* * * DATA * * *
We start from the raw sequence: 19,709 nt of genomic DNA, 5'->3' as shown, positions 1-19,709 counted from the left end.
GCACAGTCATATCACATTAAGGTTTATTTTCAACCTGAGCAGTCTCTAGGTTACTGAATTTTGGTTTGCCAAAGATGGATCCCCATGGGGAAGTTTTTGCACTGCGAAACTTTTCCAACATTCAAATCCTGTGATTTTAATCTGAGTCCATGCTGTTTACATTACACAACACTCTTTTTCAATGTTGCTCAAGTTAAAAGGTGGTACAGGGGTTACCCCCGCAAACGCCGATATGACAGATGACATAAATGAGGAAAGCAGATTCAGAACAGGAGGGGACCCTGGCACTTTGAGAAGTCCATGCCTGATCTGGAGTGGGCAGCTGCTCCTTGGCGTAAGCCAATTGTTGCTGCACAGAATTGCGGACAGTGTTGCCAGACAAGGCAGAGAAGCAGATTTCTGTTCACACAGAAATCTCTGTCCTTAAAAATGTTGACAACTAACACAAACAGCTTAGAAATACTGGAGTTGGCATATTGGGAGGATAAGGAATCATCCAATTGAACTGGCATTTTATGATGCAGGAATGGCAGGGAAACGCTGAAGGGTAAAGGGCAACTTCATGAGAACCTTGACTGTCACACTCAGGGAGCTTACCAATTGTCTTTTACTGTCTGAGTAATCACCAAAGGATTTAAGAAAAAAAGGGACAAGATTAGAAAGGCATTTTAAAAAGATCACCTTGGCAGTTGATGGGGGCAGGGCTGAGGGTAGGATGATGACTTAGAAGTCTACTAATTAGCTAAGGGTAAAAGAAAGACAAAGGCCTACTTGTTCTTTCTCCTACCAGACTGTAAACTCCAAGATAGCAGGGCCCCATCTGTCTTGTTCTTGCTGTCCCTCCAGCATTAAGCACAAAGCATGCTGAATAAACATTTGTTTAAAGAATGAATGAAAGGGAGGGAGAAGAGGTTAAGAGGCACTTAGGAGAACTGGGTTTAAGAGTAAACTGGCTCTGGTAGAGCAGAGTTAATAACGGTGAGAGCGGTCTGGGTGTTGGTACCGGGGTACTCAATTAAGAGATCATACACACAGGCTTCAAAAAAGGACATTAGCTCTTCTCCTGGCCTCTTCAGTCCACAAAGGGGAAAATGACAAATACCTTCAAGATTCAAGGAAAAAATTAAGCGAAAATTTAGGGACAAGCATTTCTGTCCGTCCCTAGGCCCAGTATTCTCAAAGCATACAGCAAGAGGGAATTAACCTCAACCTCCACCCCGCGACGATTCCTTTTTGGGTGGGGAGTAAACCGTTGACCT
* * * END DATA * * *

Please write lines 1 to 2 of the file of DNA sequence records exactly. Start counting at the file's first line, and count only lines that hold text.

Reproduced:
We start from the raw sequence: 19,709 nt of genomic DNA, 5'->3' as shown, positions 1-19,709 counted from the left end.
GCACAGTCATATCACATTAAGGTTTATTTTCAACCTGAGCAGTCTCTAGGTTACTGAATTTTGGTTTGCCAAAGATGGATCCCCATGGGGAAGTTTTTGCACTGCGAAACTTTTCCAACATTCAAATCCTGTGATTTTAATCTGAGTCCATGCTGTTTACATTACACAACACTCTTTTTCAATGTTGCTCAAGTTAAAAGGTGGTACAGGGGTTACCCCCGCAAACGCCGATATGACAGATGACATAAATGAGGAAAGCAGATTCAGAACAGGAGGGGACCCTGGCACTTTGAGAAGTCCATGCCTGATCTGGAGTGGGCAGCTGCTCCTTGGCGTAAGCCAATTGTTGCTGCACAGAATTGCGGACAGTGTTGCCAGACAAGGCAGAGAAGCAGATTTCTGTTCACACAGAAATCTCTGTCCTTAAAAATGTTGACAACTAACACAAACAGCTTAGAAATACTGGAGTTGGCATATTGGGAGGATAAGGAATCATCCAATTGAACTGGCATTTTATGATGCAGGAATGGCAGGGAAACGCTGAAGGGTAAAGGGCAACTTCATGAGAACCTTGACTGTCACACTCAGGGAGCTTACCAATTGTCTTTTACTGTCTGAGTAATCACCAAAGGATTTAAGAAAAAAAGGGACAAGATTAGAAAGGCATTTTAAAAAGATCACCTTGGCAGTTGATGGGGGCAGGGCTGAGGGTAGGATGATGACTTAGAAGTCTACTAATTAGCTAAGGGTAAAAGAAAGACAAAGGCCTACTTGTTCTTTCTCCTACCAGACTGTAAACTCCAAGATAGCAGGGCCCCATCTGTCTTGTTCTTGCTGTCCCTCCAGCATTAAGCACAAAGCATGCTGAATAAACATTTGTTTAAAGAATGAATGAAAGGGAGGGAGAAGAGGTTAAGAGGCACTTAGGAGAACTGGGTTTAAGAGTAAACTGGCTCTGGTAGAGCAGAGTTAATAACGGTGAGAGCGGTCTGGGTGTTGGTACCGGGGTACTCAATTAAGAGATCATACACACAGGCTTCAAAAAAGGACATTAGCTCTTCTCCTGGCCTCTTCAGTCCACAAAGGGGAAAATGACAAATACCTTCAAGATTCAAGGAAAAAATTAAGCGAAAATTTAGGGACAAGCATTTCTGTCCGTCCCTAGGCCCAGTATTCTCAAAGCATACAGCAAGAGGGAATTAACCTCAACCTCCACCCCGCGACGATTCCTTTTTGGGTGGGGAGTAAACCGTTGACCT